Hit TV show Derry Girls inspires a city and a mural

Hit TV show Derry Girls inspires a city and a mural

The historic Walled City of Derry~Londonderry now has another famous wall – a mural painted to celebrate the success of the sitcom Derry Girls.

Northern Ireland’s second city is full of history, culture and music, with people who are friendly, fun and wickedly irreverent, as portrayed so successfully in Derry Girls.

Hit TV show Derry Girls inspires a city and a mural

Since being added to Netflix – Season 1 is now available – the hilarious comedy has become a worldwide phenomenon, attracting millions of viewers and sparking a renewed interest in the city where it is set, which itself has more than a few stories to tell.

Derry~Londonderry’s rich and complex history (including why it has two names) can be explored in its excellent museums – the Siege Museum, the Museum of Free Derry and the Tower Museum. A guided tour of its 400-year-old walls will give a further insight into its fascinating past as well as presenting great views over the city.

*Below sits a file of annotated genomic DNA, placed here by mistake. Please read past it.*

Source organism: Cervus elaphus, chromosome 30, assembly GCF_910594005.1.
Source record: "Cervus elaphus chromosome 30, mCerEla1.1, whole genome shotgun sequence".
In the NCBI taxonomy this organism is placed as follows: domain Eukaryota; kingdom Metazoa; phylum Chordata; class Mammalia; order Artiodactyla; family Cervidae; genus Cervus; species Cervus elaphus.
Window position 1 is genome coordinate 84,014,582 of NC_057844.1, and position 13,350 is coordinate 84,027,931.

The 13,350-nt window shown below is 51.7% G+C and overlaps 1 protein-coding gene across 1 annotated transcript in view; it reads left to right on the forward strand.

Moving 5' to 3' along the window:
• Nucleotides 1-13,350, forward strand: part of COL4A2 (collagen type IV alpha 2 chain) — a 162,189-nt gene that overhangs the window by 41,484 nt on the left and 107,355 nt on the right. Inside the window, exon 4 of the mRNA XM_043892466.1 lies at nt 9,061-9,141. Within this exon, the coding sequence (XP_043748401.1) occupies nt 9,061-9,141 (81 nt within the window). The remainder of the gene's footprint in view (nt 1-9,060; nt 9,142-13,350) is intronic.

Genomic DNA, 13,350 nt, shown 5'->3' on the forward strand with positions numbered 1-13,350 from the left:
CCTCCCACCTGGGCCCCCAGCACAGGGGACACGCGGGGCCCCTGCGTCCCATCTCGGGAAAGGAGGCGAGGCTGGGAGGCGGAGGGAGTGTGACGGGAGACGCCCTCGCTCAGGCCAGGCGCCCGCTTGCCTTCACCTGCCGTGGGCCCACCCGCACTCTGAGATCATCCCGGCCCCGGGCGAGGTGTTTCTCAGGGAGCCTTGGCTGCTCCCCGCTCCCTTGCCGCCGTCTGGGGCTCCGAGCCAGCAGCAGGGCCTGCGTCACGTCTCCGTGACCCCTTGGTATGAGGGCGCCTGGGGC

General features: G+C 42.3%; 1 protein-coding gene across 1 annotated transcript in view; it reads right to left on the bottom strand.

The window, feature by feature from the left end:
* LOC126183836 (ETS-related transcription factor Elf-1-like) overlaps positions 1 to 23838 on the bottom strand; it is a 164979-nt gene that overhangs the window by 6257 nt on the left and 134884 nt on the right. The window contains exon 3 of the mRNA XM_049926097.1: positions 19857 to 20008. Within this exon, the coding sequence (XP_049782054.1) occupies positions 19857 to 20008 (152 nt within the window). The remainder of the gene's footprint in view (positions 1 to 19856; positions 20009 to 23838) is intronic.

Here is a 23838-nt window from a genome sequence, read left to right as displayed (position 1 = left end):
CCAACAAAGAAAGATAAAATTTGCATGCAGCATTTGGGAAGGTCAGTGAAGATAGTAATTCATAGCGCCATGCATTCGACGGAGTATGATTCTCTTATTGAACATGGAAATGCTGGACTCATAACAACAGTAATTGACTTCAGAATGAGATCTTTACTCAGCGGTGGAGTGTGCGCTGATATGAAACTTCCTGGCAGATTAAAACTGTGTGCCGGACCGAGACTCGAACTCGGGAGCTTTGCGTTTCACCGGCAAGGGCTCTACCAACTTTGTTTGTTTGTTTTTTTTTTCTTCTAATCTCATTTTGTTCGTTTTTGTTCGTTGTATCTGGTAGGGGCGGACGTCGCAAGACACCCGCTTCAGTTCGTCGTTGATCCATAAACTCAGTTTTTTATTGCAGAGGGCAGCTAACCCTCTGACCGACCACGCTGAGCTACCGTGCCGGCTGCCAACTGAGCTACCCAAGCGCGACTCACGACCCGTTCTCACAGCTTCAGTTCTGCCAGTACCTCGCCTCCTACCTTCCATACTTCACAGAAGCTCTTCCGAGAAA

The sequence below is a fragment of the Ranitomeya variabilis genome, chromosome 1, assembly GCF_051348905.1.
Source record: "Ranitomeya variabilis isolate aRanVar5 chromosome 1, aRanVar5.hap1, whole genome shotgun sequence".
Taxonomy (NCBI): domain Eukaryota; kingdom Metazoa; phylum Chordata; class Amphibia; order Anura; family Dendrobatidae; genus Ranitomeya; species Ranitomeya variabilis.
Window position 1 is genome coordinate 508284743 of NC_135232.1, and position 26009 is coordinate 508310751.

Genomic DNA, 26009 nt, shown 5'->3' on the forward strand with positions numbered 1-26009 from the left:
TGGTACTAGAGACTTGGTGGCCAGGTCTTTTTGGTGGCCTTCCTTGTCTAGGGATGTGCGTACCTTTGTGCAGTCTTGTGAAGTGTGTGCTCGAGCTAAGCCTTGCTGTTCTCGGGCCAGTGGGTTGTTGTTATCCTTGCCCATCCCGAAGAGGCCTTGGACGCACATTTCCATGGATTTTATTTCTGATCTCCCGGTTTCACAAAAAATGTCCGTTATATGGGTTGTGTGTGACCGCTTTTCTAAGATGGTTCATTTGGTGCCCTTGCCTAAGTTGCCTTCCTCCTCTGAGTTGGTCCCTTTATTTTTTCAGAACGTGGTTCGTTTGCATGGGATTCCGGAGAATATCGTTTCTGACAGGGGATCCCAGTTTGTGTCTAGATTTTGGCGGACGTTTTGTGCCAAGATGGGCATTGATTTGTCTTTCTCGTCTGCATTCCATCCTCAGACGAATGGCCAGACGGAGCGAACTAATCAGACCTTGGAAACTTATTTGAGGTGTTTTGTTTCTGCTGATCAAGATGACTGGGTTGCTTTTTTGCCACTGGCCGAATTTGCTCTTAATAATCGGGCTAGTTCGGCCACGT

There are also tours to the famous murals on the Bogside area of the city, a legacy of Northern Ireland’s Troubles.

However, it’s the city’s newest mural that is currently attracting most attention. Featuring the programme’s five main characters, the colourful Derry Girls mural can be found in the heart of the Walled City, on the side of Badger’s Bar on Orchard Street.

Fans of the show can also now enjoy a guided Derry Girls tour, which takes in some of the familiar settings from the hit TV show, including Dennis’s Wee Shop and Pump Street.

After that, why not head to the popular Walled City Brewery, a restaurant and brew house across the iconic Peace Bridge in Ebrington Square, which has named a selection of IPAs and beers in honour of the show including one called ‘Wee English Fella’.

For those new to the sitcom, it’s set in the mid-1990s and follows the exploits of 16-year-old Erin, her friends and her family.

As well as being comedy gold, Derry Girls is a piece of living history as the show cleverly interweaves the ordinary and comic escapades of the teenagers against a background of the unrest and division of the Troubles.

Much has changed since then and Derry~Londonderry is now a buzzing, city-break favourite, famous for its music.

What hasn’t changed is the city’s indomitable character, the warmth and exuberance of its people and their love of a bit of ‘craic’.

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Written by Andrew Moore